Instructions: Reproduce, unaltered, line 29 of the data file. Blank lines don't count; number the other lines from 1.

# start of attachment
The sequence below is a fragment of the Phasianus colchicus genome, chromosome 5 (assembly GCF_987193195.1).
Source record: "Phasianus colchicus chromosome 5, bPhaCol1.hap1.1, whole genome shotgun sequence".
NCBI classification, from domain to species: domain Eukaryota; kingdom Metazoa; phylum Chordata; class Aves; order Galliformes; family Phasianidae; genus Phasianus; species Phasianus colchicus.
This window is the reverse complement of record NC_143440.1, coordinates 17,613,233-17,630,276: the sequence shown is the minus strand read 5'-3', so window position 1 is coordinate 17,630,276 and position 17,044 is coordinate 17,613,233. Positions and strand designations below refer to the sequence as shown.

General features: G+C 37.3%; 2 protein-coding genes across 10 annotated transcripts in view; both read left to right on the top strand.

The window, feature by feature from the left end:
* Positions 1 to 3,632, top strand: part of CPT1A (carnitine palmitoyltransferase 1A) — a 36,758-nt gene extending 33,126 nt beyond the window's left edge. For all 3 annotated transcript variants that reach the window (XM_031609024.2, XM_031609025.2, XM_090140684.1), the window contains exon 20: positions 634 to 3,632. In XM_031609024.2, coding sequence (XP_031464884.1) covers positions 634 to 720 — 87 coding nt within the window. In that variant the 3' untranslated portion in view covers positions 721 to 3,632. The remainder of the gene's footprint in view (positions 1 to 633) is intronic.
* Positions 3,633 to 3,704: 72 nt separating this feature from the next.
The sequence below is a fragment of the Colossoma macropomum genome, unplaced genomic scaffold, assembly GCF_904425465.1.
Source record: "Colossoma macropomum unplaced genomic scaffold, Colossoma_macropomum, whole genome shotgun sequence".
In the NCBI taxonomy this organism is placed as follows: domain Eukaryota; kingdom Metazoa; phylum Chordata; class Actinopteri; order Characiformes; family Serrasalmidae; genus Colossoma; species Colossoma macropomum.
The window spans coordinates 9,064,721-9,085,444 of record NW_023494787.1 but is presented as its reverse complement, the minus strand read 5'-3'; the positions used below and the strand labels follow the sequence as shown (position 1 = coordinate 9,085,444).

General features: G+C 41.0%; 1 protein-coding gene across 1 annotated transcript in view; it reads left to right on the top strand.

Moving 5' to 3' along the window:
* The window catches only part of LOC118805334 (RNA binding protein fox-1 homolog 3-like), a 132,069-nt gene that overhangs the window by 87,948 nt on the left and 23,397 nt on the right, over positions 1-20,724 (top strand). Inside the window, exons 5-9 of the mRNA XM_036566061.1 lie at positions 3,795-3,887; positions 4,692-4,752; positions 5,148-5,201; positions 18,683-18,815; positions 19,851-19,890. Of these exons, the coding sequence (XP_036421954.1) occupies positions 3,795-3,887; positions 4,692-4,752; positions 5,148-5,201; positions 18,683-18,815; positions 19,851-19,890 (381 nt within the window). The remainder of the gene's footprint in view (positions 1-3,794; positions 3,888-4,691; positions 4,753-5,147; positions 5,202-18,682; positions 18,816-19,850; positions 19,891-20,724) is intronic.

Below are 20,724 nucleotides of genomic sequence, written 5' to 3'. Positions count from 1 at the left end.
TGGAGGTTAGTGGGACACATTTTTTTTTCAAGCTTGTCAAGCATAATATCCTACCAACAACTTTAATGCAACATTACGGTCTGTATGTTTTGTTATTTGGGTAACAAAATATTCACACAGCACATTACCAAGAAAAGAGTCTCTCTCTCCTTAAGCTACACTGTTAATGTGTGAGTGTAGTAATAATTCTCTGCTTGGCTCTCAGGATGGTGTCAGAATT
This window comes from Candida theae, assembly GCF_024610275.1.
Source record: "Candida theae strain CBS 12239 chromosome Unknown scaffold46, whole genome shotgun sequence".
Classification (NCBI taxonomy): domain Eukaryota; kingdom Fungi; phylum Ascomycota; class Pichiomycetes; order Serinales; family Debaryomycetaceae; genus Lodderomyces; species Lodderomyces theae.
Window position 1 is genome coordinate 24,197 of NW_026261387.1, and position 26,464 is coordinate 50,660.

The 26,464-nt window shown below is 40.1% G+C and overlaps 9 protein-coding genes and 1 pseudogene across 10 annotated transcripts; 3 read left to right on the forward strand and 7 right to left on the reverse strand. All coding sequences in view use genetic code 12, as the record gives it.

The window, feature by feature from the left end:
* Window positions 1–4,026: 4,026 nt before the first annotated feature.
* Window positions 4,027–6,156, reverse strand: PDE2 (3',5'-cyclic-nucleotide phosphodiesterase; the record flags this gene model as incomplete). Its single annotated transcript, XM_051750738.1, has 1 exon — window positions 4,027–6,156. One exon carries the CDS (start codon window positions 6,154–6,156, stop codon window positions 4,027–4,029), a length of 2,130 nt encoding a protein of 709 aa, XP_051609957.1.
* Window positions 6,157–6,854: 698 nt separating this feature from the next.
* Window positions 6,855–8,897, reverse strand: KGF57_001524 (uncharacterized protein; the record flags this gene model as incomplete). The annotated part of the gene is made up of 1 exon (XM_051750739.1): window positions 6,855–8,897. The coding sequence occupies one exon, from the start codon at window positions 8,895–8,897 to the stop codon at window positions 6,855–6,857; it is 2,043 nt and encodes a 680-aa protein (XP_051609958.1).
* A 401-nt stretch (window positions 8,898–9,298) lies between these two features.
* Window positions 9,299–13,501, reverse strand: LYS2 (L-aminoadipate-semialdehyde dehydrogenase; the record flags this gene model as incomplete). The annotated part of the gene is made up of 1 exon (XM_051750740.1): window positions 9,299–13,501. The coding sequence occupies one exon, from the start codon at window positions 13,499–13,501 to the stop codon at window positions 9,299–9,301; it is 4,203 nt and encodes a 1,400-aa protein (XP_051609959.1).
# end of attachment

* Window positions 9,299–13,501, reverse strand: LYS2 (L-aminoadipate-semialdehyde dehydrogenase; the record flags this gene model as incomplete). The annotated part of the gene is made up of 1 exon (XM_051750740.1): window positions 9,299–13,501. The coding sequence occupies one exon, from the start codon at window positions 13,499–13,501 to the stop codon at window positions 9,299–9,301; it is 4,203 nt and encodes a 1,400-aa protein (XP_051609959.1).